It was 1962. I was about to graduate from high school at the somewhat unusually young age of 17 years, 3 months. I was viewed by friends, teachers and family as something of a genius, a bit too old to be a prodigy but pretty damn smart nonetheless. I never saw myself quite in that light but I did know I was good at thinking, problem-solving and writing. That year, my high school had it first-ever National Merit Scholarship finalists and I was one of the three. When we were being interviewed for the local paper, the reporter asked all of us what our career aspirations were.

I had long since decided I wanted to be a xenobiologist (a word you still can’t find on, though its root, xenobiology is defined there). I had never heard the word; nor did I know anyone who was then interested in the “field”. But I knew I spent an inordinate amount of time wondering what life forms on other planets might look like and how it might come into existence and what it might do all day. I reasoned that if such life forms were based on other elements than carbon, “life” might have to be redefined. And if that were the case, then “life” might well exist in billions of places in the universe.

You’re probably too young to remember, but in October 1957, the demon Soviet Union “won” the race to space with the launch of Sputnik. The United States launched its first satellite, Explorer I, in January of the following year but in the intervening period, the Soviets launched a second satellite, Sputnik 2. (A bit of irony there; “Sputnik” translates to Satellite 1″, so Sputnik 2 translates to “Satellite 1 2”.)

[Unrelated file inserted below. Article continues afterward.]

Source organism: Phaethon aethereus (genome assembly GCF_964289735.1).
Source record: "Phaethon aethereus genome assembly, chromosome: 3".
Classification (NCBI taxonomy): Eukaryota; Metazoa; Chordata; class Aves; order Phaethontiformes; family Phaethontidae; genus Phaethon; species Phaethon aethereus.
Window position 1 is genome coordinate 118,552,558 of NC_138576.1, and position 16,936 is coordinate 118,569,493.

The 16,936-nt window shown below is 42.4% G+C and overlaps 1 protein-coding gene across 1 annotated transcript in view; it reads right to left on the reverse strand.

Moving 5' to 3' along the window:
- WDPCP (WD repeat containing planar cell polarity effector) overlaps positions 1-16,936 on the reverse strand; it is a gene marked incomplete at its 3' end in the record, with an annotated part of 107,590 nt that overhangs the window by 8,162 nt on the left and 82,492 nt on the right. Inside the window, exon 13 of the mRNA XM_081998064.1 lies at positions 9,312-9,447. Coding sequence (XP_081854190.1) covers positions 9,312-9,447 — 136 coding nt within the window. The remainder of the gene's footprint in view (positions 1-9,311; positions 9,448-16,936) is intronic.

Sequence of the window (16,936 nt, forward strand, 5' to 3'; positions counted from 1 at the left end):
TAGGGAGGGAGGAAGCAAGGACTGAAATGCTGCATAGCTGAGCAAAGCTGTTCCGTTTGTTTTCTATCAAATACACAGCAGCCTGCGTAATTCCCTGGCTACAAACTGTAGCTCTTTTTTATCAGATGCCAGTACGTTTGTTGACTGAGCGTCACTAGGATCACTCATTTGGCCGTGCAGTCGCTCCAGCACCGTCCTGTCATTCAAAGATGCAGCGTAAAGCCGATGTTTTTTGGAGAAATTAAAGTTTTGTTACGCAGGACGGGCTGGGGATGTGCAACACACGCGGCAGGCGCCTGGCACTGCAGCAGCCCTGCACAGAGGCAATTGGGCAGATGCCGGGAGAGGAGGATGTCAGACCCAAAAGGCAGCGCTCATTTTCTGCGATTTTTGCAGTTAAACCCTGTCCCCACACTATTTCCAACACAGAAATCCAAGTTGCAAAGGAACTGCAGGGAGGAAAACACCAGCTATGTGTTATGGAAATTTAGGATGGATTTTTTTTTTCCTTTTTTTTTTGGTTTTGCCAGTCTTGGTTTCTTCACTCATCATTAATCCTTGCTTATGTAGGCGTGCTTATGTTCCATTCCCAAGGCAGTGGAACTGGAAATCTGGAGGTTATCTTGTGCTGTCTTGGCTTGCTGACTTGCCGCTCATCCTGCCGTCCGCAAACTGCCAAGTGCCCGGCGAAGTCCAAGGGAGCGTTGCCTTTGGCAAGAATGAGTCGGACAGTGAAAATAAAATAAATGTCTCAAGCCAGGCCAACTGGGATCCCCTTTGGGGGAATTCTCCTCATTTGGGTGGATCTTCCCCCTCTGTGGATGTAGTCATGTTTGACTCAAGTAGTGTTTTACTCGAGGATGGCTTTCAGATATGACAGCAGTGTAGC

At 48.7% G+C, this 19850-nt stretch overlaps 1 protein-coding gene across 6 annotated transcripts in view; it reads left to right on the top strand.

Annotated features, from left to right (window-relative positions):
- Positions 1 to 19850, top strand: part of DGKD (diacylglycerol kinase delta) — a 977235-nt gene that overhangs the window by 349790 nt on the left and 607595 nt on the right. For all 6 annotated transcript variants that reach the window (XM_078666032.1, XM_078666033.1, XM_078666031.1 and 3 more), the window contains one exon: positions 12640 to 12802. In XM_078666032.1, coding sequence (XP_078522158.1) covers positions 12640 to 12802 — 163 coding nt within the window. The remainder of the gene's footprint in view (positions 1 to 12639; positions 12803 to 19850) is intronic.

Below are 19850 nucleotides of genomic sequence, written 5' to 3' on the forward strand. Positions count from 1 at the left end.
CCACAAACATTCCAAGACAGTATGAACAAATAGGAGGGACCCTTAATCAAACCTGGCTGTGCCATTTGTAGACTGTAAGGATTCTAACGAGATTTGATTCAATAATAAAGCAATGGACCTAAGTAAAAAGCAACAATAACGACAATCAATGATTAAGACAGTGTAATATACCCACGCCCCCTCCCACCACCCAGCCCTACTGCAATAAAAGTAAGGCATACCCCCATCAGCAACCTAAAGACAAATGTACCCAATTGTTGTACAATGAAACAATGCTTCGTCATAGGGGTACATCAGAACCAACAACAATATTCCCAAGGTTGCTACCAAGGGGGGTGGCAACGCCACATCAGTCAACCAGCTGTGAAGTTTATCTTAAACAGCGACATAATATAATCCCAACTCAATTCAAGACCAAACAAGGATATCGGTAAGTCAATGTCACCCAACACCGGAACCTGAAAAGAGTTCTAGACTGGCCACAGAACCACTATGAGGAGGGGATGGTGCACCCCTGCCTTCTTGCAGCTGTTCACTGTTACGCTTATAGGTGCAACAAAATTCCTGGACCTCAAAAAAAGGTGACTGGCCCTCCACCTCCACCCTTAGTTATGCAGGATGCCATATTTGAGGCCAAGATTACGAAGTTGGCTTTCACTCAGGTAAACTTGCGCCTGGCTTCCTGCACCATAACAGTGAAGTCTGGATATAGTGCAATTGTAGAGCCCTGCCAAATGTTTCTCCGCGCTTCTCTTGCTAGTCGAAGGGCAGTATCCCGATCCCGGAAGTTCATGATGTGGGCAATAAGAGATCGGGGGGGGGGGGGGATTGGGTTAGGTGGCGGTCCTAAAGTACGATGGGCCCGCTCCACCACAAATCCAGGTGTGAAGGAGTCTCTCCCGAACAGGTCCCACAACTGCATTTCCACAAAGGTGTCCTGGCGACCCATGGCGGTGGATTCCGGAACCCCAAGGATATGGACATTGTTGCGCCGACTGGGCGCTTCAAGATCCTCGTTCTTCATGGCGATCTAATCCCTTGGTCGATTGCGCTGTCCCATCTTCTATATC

Less than five years later, there I was, a life-long sci-fi buff, author of a dozen or so short stories in the genre in my own right, having built my first computer (a pegboard-and-metal-clip-and-light-bulb contraption that a scientist at the Jet Propulsion Lab in Pasadena helped me with when I was a member of the local Explorer Scouts). I was the de facto leader of a group of about 12 precocious science fiction fans who held the position that s-f was the best predictor of science, and probably always would be.

So, back to the interview. When the reporter asked me what I wanted to be, I said, “xenobiologist.” She couldn’t understand. She asked me to spell it. She asked me to explain it. The more I tried, the more tongue-tied I became. After a couple of minutes of this — my fellow scholarship finalists snickering at my dilemma — I decided to switch tactics. “Actually, I’m just joking with you. I really want to be a lawyer.”

Everyone breathed a sigh of relief at the return to familiarity and we concluded the interview.